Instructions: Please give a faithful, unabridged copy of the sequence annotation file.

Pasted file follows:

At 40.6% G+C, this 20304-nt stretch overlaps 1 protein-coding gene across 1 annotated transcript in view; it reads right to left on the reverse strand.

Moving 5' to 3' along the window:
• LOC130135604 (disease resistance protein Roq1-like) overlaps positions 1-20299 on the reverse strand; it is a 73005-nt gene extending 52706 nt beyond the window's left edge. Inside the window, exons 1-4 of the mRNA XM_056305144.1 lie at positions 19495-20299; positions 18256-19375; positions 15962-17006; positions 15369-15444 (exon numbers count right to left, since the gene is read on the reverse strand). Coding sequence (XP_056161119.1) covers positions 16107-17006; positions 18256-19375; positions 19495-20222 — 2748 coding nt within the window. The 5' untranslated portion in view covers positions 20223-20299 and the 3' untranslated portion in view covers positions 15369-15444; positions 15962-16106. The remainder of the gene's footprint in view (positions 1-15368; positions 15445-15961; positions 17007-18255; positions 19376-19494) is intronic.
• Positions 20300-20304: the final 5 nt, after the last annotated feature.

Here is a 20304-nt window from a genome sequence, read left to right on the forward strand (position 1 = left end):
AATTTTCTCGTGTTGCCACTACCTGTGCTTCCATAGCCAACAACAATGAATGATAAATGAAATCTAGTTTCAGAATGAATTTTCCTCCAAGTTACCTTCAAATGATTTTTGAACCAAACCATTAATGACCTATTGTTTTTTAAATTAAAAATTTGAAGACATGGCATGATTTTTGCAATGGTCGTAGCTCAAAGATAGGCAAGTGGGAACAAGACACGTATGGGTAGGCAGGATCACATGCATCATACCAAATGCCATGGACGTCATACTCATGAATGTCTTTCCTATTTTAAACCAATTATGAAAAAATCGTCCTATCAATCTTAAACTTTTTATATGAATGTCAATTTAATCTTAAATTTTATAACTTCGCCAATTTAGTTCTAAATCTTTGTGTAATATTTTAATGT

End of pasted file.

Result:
At 40.6% G+C, this 20304-nt stretch overlaps 1 protein-coding gene across 1 annotated transcript in view; it reads right to left on the reverse strand.

Moving 5' to 3' along the window:
• LOC130135604 (disease resistance protein Roq1-like) overlaps positions 1-20299 on the reverse strand; it is a 73005-nt gene extending 52706 nt beyond the window's left edge. Inside the window, exons 1-4 of the mRNA XM_056305144.1 lie at positions 19495-20299; positions 18256-19375; positions 15962-17006; positions 15369-15444 (exon numbers count right to left, since the gene is read on the reverse strand). Coding sequence (XP_056161119.1) covers positions 16107-17006; positions 18256-19375; positions 19495-20222 — 2748 coding nt within the window. The 5' untranslated portion in view covers positions 20223-20299 and the 3' untranslated portion in view covers positions 15369-15444; positions 15962-16106. The remainder of the gene's footprint in view (positions 1-15368; positions 15445-15961; positions 17007-18255; positions 19376-19494) is intronic.
• Positions 20300-20304: the final 5 nt, after the last annotated feature.

Here is a 20304-nt window from a genome sequence, read left to right on the forward strand (position 1 = left end):
AATTTTCTCGTGTTGCCACTACCTGTGCTTCCATAGCCAACAACAATGAATGATAAATGAAATCTAGTTTCAGAATGAATTTTCCTCCAAGTTACCTTCAAATGATTTTTGAACCAAACCATTAATGACCTATTGTTTTTTAAATTAAAAATTTGAAGACATGGCATGATTTTTGCAATGGTCGTAGCTCAAAGATAGGCAAGTGGGAACAAGACACGTATGGGTAGGCAGGATCACATGCATCATACCAAATGCCATGGACGTCATACTCATGAATGTCTTTCCTATTTTAAACCAATTATGAAAAAATCGTCCTATCAATCTTAAACTTTTTATATGAATGTCAATTTAATCTTAAATTTTATAACTTCGCCAATTTAGTTCTAAATCTTTGTGTAATATTTTAATGT